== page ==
|Numéro de publication||US5918762 A|
|Type de publication||Octroi|
|Numéro de demande||US 09/087,456|
|Date de publication||6 juil. 1999|
|Date de dépôt||28 mai 1998|
|Date de priorité||28 mai 1998|
|État de paiement des frais||Payé|
|Numéro de publication||087456, 09087456, US 5918762 A, US 5918762A, US-A-5918762, US5918762 A, US5918762A|
|Inventeurs||Rodolfo Gaba, Michael Griffin, Ignaty Gusakov, Ruane S. Jeter, Gordon H. Marsh|
|Cessionnaire d'origine||Graphic Controls Corporation|
|Exporter la citation||BiBTeX, EndNote, RefMan|
|Citations de brevets (35), Citations hors brevets (8), Référencé par (6), Classifications (18), Événements juridiques (6)|
|Liens externes: USPTO, Cession USPTO, Espacenet|
The present invention relates to systems for mounting containers and, in particular, to systems for detachably mounting containers to frame members fixed to a vertical surface. Even more particularly, the present invention relates to a container system for dispensing items and for disposing of medical wastes.
In many environments such as hospitals, clinics, and similar medical institutions, considerations of cleanliness are directly related to health concerns. The frequent use of disposable items, such as hypodermic needles, I.V. needles, razors, scalpel blades, tissues, and gloves, increases the need to guard against contamination. Once used, contaminated items can readily transmit disease. Hence, the proper handling, disposal, and dispensing of these types of items require particular care.
Various container systems for dispensing items and for disposing of medical wastes have been disclosed. One example of a secure container system composed of two containers, the second of which is mounted on the first such that the second can be laterally removed from the first when desired, is disclosed in U.S. Pat. No. 4,863,057, issued to Hanifl et al. For mounting of the second container on the first, the second container includes opposite flanges extending outwardly from opposite edges of the container. A pair of spaced, parallel channels are located on the first container, with each of the channels being shaped and located to accommodate one of the flanges of the second container. A stop is provided on the first container for selectively preventing removal of the second container from the first container, the stop being positioned in a first orientation to lock the second container in place and in a second orientation to unlock the second container to permit its removal. The first container includes a door oriented generally perpendicular to the mounting location of the second container on the first. The first container may comprise a cabinet for disposal of sharps, gloves, and other similar litter. The second container is slotted for dispensing of surgical gloves which, when used, may be discarded into the first container. This system does not provide, however, for access to the second container when the door of the first container is closed. When the door is closed and latched, the two containers are secured together and cannot be separated.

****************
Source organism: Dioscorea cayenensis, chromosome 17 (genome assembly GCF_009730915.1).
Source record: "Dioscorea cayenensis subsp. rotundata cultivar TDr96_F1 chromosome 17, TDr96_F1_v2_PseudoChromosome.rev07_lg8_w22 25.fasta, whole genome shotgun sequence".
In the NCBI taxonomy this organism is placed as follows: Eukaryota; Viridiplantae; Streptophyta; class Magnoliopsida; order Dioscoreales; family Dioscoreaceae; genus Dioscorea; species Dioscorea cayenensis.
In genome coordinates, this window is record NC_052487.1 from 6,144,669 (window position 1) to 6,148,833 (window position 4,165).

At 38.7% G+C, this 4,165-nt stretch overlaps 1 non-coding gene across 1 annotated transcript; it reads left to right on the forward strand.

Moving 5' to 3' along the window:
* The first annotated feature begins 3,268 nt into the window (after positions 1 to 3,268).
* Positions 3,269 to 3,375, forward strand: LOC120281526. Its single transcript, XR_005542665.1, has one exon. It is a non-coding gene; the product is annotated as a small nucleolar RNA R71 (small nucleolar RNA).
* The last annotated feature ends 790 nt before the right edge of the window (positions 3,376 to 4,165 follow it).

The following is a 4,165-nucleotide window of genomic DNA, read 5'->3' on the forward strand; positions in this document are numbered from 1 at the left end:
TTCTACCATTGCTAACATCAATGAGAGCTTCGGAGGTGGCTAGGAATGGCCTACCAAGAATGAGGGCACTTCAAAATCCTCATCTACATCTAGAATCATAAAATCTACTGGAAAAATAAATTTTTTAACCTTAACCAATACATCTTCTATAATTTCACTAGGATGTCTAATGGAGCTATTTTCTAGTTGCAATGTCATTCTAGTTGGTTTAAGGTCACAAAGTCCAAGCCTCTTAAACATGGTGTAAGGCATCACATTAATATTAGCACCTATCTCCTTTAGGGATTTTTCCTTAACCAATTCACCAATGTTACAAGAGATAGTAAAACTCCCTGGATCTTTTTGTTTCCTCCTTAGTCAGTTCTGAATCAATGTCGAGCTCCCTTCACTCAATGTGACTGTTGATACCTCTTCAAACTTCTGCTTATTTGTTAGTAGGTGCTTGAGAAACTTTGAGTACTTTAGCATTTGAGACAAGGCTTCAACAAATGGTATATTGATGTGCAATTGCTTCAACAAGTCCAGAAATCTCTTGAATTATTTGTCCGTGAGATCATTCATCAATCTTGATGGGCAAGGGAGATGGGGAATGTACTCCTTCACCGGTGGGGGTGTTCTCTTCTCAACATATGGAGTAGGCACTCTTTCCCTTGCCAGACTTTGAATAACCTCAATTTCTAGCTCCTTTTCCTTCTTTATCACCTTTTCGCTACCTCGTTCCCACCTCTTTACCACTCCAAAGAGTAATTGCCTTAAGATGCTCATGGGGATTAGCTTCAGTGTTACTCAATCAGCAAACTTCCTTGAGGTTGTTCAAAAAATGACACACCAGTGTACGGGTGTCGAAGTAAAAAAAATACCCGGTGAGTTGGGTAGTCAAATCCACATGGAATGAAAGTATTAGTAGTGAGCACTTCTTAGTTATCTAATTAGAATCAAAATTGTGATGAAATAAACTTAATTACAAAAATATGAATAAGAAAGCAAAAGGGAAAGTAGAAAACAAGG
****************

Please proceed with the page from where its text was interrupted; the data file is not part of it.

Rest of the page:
Another example of a secure container system composed of two containers, the second of which is mounted on the first such that the second can be laterally removed from the first when desired, is provided by U.S. Pat. No. 5,211,303, issued to Mosior. The system represents an improvement over the system disclosed by Hanifl et al. and includes a first container, a second container, flanges, and channels formed in a bracket. As for the Hanifl et al. system, when the flanges of the Mosior device are slid into the upper pair of channels of the bracket, the door of the first container must be open.
When the flanges are slid into the lower pair of channels of the bracket, however, the door of the top container need not be open. The lower pair of channels allow access to the second container, regardless of whether the door of the top container is open. There is no stop preventing the second container from sliding away from the first container when the second container resides in the lower pair of channels. Thus, when a user pulls gloves, for example, out of a glove box (or second container) from a dispensing slot, the user is likely to exert a force on the glove box which may cause the glove box to slide unintentionally out of the lower pair of channels. This situation may prove problematic because the glove box must remain clean. If the glove box unintentionally slides out of channel and lands on the floor, there is the possibility that gloves located in the glove box may be so contaminated, because they fell on a dirty floor, that they may not be suitable for use in delicate medical situations. Detents temporarily hold the second container in place when installed in the lower channels. Such detents may have difficulty handling the stress of, for example, a hospital environment.
An example of a system for dispensing gloves is disclosed in U.S. Pat. No. 4,997,105 issued to Fischer. Fischer shows a glove box mounted to a wall-mounted stand. The mounting stand accommodates only a single glove box which rests on top of the stand. Moreover, this system may not provide sufficient ease in the detachment of the glove box.